AboutZoos, Since 2008


Con­ser­va­tion­ists unite to unleash pub­lic tool to stop poaching

pub­lished 23 March 2013 | mod­i­fied 08 March 2014

Smart toolA com­mu­nity of con­ser­va­tion organ­i­sa­tions announced on March 21 a free soft­ware tool for wildlife man­agers specif­i­cally designed to stop poach­ing.

Spa­tial Mon­i­tor­ing And Report­ing Tool (SMART 1.0) is a ground-​breaking and inno­v­a­tive man­age­ment tool designed to assist rangers on the ground to stop poach­ers in their tracks and curb the ille­gal trade of wildlife. SMART isn’t owned by any one indi­vid­ual or organ­i­sa­tion; it’s free and avail­able to the whole con­ser­va­tion community.

[SMART is] a free, prac­ti­cal tool in local lan­guages that doesn’t require tech­ni­cal knowl­edge to use and is already hav­ing demon­stra­ble results in improv­ing con­ser­va­tion effec­tive­ness, effi­ciency and the morale of those who need sup­port the most
« Joe Wal­ston, WCS Exec­u­tive Direc­tor for Asia programs

SMART is a new set of community-​owned open-​source soft­ware tools that mea­sure, eval­u­ate, and improve the effec­tive­ness of wildlife law enforce­ment patrols and site-​based con­ser­va­tion activ­i­ties. Its com­bi­na­tion of soft­ware, train­ing mate­ri­als, and imple­men­ta­tion stan­dards pro­vides pro­tected area author­i­ties and com­mu­nity groups with the abil­ity to empower staff, boost moti­va­tion, increase effi­ciency, and pro­mote cred­i­ble and trans­par­ent mon­i­tor­ing of the effec­tive­ness of anti-​poaching efforts.

SMART is a part­ner­ship of con­ser­va­tion organ­i­sa­tions includ­ing CITES-​MIKE, the Frank­furt Zoo­log­i­cal Soci­ety (FZS), the North Car­olina Zoo (NCZ), Wildlife Con­ser­va­tion Soci­ety (WCS), World Wildlife Fund (WWF) and the Zoo­log­i­cal Soci­ety of Lon­don (ZSL). These organ­i­sa­tions recog­nised the day-​to-​day dif­fi­cul­ties faced by many con­ser­va­tion man­agers across the world: oper­at­ing on thinly stretched resources in the face of esca­lat­ing threats to biodiversity.

The groups devel­oped SMART in response to the recog­ni­tion that tra­di­tional approaches, tech­nolo­gies, and resources are not stem­ming the ille­gal killing and trad­ing of endan­gered species — such as tigers, rhi­nos, ele­phants, great apes, and marine tur­tles — and the result­ing loss of threat­ened and highly val­ued bio­di­ver­sity. A crit­i­cal issue is the grow­ing gap between the sophis­ti­ca­tion of those involved in the ille­gal cap­ture and trade in wildlife, and the num­ber, skill lev­els, and moti­va­tion of the per­son­nel com­mit­ted to enforc­ing anti-​poaching laws.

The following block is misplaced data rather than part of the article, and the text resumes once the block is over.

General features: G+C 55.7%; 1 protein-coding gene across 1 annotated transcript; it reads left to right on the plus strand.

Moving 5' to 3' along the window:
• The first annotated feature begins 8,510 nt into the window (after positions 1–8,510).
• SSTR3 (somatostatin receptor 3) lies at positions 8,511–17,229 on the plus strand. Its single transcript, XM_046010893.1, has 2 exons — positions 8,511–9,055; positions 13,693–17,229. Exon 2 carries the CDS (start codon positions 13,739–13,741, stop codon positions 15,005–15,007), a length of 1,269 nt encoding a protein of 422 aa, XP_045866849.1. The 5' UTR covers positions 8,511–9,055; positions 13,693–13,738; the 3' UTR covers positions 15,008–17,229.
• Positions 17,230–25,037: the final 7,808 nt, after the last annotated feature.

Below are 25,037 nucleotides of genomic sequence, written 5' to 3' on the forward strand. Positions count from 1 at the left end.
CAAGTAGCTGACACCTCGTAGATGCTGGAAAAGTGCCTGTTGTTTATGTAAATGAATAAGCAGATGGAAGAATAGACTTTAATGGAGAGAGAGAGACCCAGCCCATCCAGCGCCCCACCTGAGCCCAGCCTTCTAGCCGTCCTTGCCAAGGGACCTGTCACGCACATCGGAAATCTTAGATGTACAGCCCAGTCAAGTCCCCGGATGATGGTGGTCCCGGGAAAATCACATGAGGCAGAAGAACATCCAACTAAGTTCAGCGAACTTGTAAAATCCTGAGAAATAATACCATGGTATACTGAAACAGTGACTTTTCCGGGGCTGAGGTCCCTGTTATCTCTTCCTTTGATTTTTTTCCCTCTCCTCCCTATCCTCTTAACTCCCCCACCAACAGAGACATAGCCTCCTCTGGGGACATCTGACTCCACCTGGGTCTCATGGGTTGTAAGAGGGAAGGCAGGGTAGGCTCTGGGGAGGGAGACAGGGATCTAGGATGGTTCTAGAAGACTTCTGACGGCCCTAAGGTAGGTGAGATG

Apart from devel­op­ing the soft­ware and train­ing com­po­nents of SMART, the part­ner­ship mem­bers intend to pro­mote it across their project areas around the world. This will pro­vide SMART with a very pow­er­ful foun­da­tion for sus­tain­able, long-​term growth and ensure wide­spread adop­tion, lead­ing to con­sis­tent, com­pa­ra­ble and effec­tive datasets.

Ben­son Okita-​Ouma, Kenya Wildlife Ser­vice Senior Sci­en­tist — Rhino Pro­gram, said: “We at KWS are eager to imple­ment SMART across our pro­tected areas as we clearly see the huge poten­tial it has in help­ing our man­agers bet­ter mon­i­tor and eval­u­ate law enforce­ment efforts. The SMART tool and frame­work will help our staff to make bet­ter informed deci­sions for pro­tect­ing and man­ag­ing our rich bio­di­ver­sity par­tic­u­larly at a time of increas­ing poach­ing pres­sure.”

Joe Wal­ston, WCS Exec­u­tive Direc­tor for Asia pro­grams, said: “SMART is a tool designed for the men and women work­ing at the front line of wildlife pro­tec­tion. It’s a free, prac­ti­cal tool in local lan­guages that doesn’t require tech­ni­cal knowl­edge to use and is already hav­ing demon­stra­ble results in improv­ing con­ser­va­tion effec­tive­ness, effi­ciency and the morale of those who need sup­port the most.“

ZSL’s Direc­tor of Con­ser­va­tion Pro­fes­sor Jonathan Bail­lie says: “We must dras­ti­cally scale up the con­ser­va­tion response if we are to effec­tively stem grow­ing ille­gal trade in wildlife. SMART, com­bined with new tech­nol­ogy for mon­i­tor­ing and sur­veil­lance, will truly change the game on the ground, help­ing keep the pro­tected area man­agers a step ahead.”

Bar­ney Long, WWF’s Asian Species Expert, said: “The launch of SMART could not come at a bet­ter time as 177 nations gather in Thai­land at the CITES last week to make deci­sions aimed at stop­ping the ille­gal trade of wildlife. This vital tool will help the eco-​guards on the front­lines of con­ser­va­tion get out ahead of the poach­ers and pro­tect the most iconic species on our planet. With­out SMART, the poach­ers will remain more sophis­ti­cated, which we can­not let hap­pen.”

A regional SMART con­ser­va­tion soft­ware work­shop just con­cluded in Indone­sia involv­ing par­tic­i­pants from eight ele­phant range states around Asia includ­ing Thai­land, China, and Malaysia — nations which have been given notice to pro­duce action plans for ivory trade fol­low­ing CITES.

(Source: WCS press release, 21.03.2013)

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Tiger range countries map

Tiger map” (CC BY 2.5) by Sander­son et al., 2006.

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